Amsterdam’s iconic windmills, drawbridges and 17th-century canal mansions combine with cutting-edge contemporary design to make the Dutch capital Nirvana for architecture aficionados. Yet some of the city’s most unique residential wonders are hidden in the melange of churches, palaces and historic landmarks.
Beyond such well-known architectural sights as the Old Church, New Church, Royal Palace and Anne Frank House, here are six weird, wonderful, often overlooked residential gems, all in the heart of Amsterdam:
Amsterdam’s Oldest House
Unlike the ornately gabled brick mansions that line Amsterdam’s UNESCO-recognized canal ring, the city’s oldest house is made of wood. Built around 1425, Begijnhof 34 features a Gothic-style timber frame. The charcoal-colored home is set in the Begijnhof, a peaceful oasis in the heart of bustling Amsterdam that was once a sanctuary for women who took no monastic vows but committed themselves to serving the poor and needy.
After two devastating 15th-century fires that burned down most of medieval Amsterdam, the city banned timber construction in 1669. Begijnhof 34 and Zeedijk 1 are the city’s only remaining wooden homes.
Although it’s private property, visitors are welcome in the serene inner courtyard where Amsterdam’s oldest wooden house sits surrounded by more typical brick abodes. Today the peaceful oasis is still occupied by single women, but is also used as a site for daily masses and weekend weddings. A shop accessed via the chapel sells postcards, candles and religious books.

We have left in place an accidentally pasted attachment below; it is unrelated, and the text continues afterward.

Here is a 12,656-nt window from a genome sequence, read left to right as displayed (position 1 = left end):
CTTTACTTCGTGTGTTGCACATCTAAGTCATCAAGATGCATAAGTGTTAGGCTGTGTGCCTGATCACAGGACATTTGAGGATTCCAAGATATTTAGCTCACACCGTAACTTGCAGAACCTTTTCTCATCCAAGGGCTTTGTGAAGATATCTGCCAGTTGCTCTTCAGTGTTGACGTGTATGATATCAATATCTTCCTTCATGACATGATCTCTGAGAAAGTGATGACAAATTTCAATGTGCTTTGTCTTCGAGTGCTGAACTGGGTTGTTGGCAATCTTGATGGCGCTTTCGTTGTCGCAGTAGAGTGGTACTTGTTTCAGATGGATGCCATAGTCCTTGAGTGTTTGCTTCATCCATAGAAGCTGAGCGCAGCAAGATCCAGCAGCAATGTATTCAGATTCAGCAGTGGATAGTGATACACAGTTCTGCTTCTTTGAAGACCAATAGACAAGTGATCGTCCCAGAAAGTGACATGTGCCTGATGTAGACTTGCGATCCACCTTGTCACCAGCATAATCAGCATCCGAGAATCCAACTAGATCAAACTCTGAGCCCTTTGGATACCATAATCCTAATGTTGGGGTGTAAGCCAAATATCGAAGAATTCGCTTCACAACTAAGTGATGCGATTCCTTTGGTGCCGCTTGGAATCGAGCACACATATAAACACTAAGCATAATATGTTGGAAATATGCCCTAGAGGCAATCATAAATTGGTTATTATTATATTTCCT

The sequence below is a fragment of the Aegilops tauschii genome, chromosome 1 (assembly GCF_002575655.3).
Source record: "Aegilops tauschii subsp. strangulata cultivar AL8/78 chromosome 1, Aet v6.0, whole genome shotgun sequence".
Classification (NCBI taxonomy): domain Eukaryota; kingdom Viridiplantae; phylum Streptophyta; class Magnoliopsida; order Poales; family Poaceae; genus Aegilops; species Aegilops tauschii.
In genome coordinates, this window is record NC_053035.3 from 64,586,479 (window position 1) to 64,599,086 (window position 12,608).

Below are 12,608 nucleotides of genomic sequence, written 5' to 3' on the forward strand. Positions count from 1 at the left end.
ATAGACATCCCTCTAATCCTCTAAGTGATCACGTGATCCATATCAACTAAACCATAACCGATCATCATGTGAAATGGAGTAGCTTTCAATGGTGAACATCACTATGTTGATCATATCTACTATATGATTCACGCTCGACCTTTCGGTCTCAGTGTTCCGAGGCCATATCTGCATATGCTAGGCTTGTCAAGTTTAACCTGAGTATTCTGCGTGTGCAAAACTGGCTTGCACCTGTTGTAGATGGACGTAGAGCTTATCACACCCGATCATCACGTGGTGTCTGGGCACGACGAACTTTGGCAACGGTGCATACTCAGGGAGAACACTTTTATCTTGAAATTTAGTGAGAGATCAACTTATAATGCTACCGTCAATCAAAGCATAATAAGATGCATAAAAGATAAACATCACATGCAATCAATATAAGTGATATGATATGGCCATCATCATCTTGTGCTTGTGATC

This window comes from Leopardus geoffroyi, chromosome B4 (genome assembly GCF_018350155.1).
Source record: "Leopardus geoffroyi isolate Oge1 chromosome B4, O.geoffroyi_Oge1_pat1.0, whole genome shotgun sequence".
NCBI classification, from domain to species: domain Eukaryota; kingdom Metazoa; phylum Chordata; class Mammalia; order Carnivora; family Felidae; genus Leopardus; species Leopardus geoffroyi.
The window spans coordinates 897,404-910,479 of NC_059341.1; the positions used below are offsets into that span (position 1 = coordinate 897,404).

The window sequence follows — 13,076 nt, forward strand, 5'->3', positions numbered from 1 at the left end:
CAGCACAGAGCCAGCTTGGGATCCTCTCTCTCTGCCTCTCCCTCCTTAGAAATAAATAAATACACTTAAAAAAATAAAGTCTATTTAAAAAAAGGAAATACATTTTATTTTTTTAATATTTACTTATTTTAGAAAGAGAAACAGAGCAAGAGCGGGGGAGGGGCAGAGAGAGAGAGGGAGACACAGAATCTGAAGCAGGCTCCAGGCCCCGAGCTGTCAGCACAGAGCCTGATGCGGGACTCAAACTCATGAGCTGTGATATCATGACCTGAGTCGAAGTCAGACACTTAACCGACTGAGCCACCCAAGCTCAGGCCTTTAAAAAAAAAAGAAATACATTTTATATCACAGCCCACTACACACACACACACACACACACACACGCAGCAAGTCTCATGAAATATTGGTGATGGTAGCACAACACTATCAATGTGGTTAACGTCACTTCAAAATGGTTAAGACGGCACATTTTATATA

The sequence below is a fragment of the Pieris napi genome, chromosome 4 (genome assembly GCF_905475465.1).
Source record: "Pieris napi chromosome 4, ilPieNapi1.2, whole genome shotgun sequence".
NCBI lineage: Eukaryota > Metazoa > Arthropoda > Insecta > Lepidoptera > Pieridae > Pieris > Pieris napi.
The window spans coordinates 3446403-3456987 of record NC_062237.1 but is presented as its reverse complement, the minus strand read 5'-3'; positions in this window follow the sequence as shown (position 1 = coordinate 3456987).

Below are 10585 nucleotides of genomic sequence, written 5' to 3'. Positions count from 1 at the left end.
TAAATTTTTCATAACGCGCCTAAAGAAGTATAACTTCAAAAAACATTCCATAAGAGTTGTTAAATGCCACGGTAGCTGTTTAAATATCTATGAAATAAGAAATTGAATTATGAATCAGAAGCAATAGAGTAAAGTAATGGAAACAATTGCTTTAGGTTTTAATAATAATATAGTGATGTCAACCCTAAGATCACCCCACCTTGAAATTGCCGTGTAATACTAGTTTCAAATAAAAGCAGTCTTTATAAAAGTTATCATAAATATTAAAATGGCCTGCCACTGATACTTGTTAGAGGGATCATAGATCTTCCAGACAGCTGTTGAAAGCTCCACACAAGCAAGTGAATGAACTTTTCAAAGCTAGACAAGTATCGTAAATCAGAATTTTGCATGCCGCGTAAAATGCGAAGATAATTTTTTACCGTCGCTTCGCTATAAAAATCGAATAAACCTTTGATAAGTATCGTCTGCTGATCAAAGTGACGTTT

Amsterdam’s Narrowest Façade
Size mattered in the Dutch Golden Age, when houses were taxed on the width of their façades. To minimize their tax burden, many people built long, narrow homes.
The architect of Singel 7 found a design loophole that not only minimized taxes, but also maximized living space. While its façade measures a mere meter wide, what looks like the entrance is really the back of the house. Thanks to the ingenious design, the home expands to a somewhat more comfortable seven meters at its widest, in the rear.
Amsterdam’s Smallest House
The Dutch don’t waste much, and Amsterdam wasn’t about to forsake ten square meters that remained at Oude Hoogstraat 22 after a warehouse was built on the site in the mid-18th century. The city purchased the slim slice of land on a busy shopping street leading into the old city center and erected what some call the smallest house in Europe on it.
Measuring just over two meters wide and six meters deep, Amsterdam’s smallest house is barely noticeable next to the imposing Gateway to the Walloon Church in today’s Red Light District. In 1742, watchmaker Jan Tenking rented the tiny house for an annual sum of 150 guilders. Whether or not he found his home claustrophobic is anyone’s guess.
The property found new life in 2014 as The Smallest House, a cozy tea boutique proferring loose and pre-packaged teas, tea accessories, tea sets, and an assortment of chocolates, honey, fudge and liqueurs.
Just a few can crowd into the tiny shop, which serves breakfast, lunch and high tea for a maximum of five guests in an upstairs tearoom accessed by typically perilous Dutch stairs. Reserve ahead to sip tea in what’s now a national heritage site.
Amsterdam’s Widest House